Sunday, March 6, 2011

Five months of events.

Well, as you might expect, a lot has happened since October. In these last five months, a huge amount of music has been released in which I have participated, some of it somewhat unexpected. I hope you'll excuse my break from the usual technical drudgery for a bit of advertisement. I promise the rest of the post is filled with photos of cool stuff.

Tensegrity Nine, my defunct J-pop/Folk-rap duet with Peter Lim, finally released our posthumous album sugoi! All My Pretty Ones released an excellent little semi-live EP recorded at the Maybeck Recital Hall in Berkeley, CA. Radiation City, a Portland based band centered around members of Spesus Christ (of which I am no longer a member, sadly), asked me to record some trombone for their album The Hands That Take You, which is now available from Apes Tapes.

I'm also super excited to announce that my new chip-rock duet with Lizzie Cuevas, The Glowing Stars, has released a demo, and has a first show scheduled opening for Anamanaguchi and Peelander Z in San Francisco on April 7th. No doubt this will result in many more posts related to 8-bit modifications and building unusual midi interfaces over the next month as we prepare.

Probably the biggest project I've had in the works is my own album Rodent to Rodent - a double album released with my dad, who's original 1984 album Rodent to Rodent was never released, until we met two years ago and I created my own version. There's more of the story available at the Rodent to Rodent blog, so I won't get too much into detail on that, but to satisfy your craving for weird technical happenings, here's the lowdown on some of what was done to make our big presentational Rodent to Rodent show happen.

My wife was kind enough to help me prepare these custom grille cloths for the guitar cabinets we used at the show. They feature the Rodent to Rodent logo cut out of light black denim, whip-stitched onto burlap. The larger frame (for my Sunn 4x12) was custom built, as the cabinet comes from an era of Sunn cabinets which originally used thin black metal grilles (long lost to the mists of time, in the case of my cab).

Beyond the visually creative element of putting the show together, there were some venue related obstacles to overcome. Luckily we were able to survive the dangers of a weak power system, which was a serious concern, but solving the next problem required some more foresight.

That is a roughly six foot tear in a rather large red curtain. It was exacerbated by its location on the curtain near the draw rigging. Since this type of curtain track simply pulls on the center end of each curtain, any attempt to close the curtain simply tugged on the separated section and ripped it further.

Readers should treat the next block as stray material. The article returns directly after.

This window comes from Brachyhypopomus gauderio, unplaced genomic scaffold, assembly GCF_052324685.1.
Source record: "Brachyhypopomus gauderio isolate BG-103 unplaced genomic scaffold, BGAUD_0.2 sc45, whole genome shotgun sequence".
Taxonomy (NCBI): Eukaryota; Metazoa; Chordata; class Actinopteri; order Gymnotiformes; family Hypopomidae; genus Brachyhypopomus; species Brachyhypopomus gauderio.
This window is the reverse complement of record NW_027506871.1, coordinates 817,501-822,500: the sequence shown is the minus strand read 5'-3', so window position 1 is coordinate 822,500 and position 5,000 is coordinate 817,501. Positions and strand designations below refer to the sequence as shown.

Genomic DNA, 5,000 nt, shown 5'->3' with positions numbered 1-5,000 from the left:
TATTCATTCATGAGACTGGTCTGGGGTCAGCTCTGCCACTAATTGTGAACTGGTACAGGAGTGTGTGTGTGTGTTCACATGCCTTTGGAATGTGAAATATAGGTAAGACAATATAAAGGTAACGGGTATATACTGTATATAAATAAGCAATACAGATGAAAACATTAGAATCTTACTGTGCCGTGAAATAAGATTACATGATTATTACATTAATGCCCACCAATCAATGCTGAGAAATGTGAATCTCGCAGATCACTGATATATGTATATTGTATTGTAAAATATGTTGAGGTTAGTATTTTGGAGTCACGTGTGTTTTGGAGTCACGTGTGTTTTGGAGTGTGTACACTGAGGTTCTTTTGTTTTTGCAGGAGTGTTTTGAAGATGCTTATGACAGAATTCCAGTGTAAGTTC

In December of last year, I travelled to the venue to remove the curtain personally, folded it up, loaded it into my truck, and enlisted the assistance of one of the costume designers at my the theater costume shop at work to sew and reinforce the curtain, then replaced it with the help of Jonathan Mann, who hosted the final event.

As you can see from this photo taken atop a 16 foot ladder, the previous person to hang the curtain had some creative ideas about rigging and weight distribution. Although the number of chains and eyelets did not quite match up ultimately, we were able to clean up much of the existing mess. Of course, we never touched the other side of the curtain, so hopefully there are no similar problems. I hear they may be replacing the entire system sooner or later, but after a successful concert, I can personally wash my hands of the whole affair.

I have also recently been performing semi-regularly with the most excellent Family Crest, including at their album release show for The Village, on which I played accordion (almost 3 years ago). While of course reprising my Accordion role in the band, I have also become something of a hypeman and antics generator. As a result, I've been doing some work on accordion pickups, wireless systems, and of course, trick lighting.

Last night at a sold out show at The Bottom of the Hill in San Francisco, I debuted this floor tom with a switchable, battery operated light. While somewhat obviously a $10 Home Depot affair, it was nonetheless highly effective in performance. The only unfortunate bug is the placement of the switch, which is prone to accidental engagement - an issue that presented itself almost immediately into the first song of the night's set.

The placement of all the hardware is dicated by the needs of preservation, as the drum is in fact part of a matched vintage Ludwig kit, which may some day be rebuilt and returned to stock. As such, anything mounted to the inside or outside of the drum must be mounted in existing holes. The aforementioned switch replaces the unused batter head mute, while the light itself is mounted on elongated bolts mounted in place of the resonant head hardware.

Of course, I also learned some lessons about trusting untested rechargeable batteries...

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